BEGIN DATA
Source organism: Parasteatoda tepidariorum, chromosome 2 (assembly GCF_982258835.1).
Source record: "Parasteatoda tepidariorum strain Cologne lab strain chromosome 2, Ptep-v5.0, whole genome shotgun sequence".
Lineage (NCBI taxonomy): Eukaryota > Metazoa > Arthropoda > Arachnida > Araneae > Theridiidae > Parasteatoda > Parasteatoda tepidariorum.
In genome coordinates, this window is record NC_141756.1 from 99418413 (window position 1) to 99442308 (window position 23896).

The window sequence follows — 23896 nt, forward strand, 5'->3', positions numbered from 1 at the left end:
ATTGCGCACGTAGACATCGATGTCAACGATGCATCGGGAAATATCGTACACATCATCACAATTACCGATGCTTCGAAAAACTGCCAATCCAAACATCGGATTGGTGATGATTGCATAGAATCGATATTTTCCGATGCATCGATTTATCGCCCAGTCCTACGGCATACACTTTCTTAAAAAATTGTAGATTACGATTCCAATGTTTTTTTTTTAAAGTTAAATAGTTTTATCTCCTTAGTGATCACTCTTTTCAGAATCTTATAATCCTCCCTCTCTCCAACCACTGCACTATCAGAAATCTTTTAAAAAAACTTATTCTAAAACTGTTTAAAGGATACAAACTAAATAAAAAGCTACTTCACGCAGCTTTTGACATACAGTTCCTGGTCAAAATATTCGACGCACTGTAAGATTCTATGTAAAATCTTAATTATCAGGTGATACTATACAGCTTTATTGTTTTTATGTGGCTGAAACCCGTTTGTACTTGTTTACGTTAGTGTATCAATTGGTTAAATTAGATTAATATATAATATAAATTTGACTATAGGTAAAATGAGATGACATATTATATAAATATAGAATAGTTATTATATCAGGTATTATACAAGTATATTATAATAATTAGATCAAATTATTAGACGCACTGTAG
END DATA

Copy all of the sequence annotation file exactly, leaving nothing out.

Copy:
Source organism: Parasteatoda tepidariorum, chromosome 2 (assembly GCF_982258835.1).
Source record: "Parasteatoda tepidariorum strain Cologne lab strain chromosome 2, Ptep-v5.0, whole genome shotgun sequence".
Lineage (NCBI taxonomy): Eukaryota > Metazoa > Arthropoda > Arachnida > Araneae > Theridiidae > Parasteatoda > Parasteatoda tepidariorum.
In genome coordinates, this window is record NC_141756.1 from 99418413 (window position 1) to 99442308 (window position 23896).

The window sequence follows — 23896 nt, forward strand, 5'->3', positions numbered from 1 at the left end:
ATTGCGCACGTAGACATCGATGTCAACGATGCATCGGGAAATATCGTACACATCATCACAATTACCGATGCTTCGAAAAACTGCCAATCCAAACATCGGATTGGTGATGATTGCATAGAATCGATATTTTCCGATGCATCGATTTATCGCCCAGTCCTACGGCATACACTTTCTTAAAAAATTGTAGATTACGATTCCAATGTTTTTTTTTTAAAGTTAAATAGTTTTATCTCCTTAGTGATCACTCTTTTCAGAATCTTATAATCCTCCCTCTCTCCAACCACTGCACTATCAGAAATCTTTTAAAAAAACTTATTCTAAAACTGTTTAAAGGATACAAACTAAATAAAAAGCTACTTCACGCAGCTTTTGACATACAGTTCCTGGTCAAAATATTCGACGCACTGTAAGATTCTATGTAAAATCTTAATTATCAGGTGATACTATACAGCTTTATTGTTTTTATGTGGCTGAAACCCGTTTGTACTTGTTTACGTTAGTGTATCAATTGGTTAAATTAGATTAATATATAATATAAATTTGACTATAGGTAAAATGAGATGACATATTATATAAATATAGAATAGTTATTATATCAGGTATTATACAAGTATATTATAATAATTAGATCAAATTATTAGACGCACTGTAG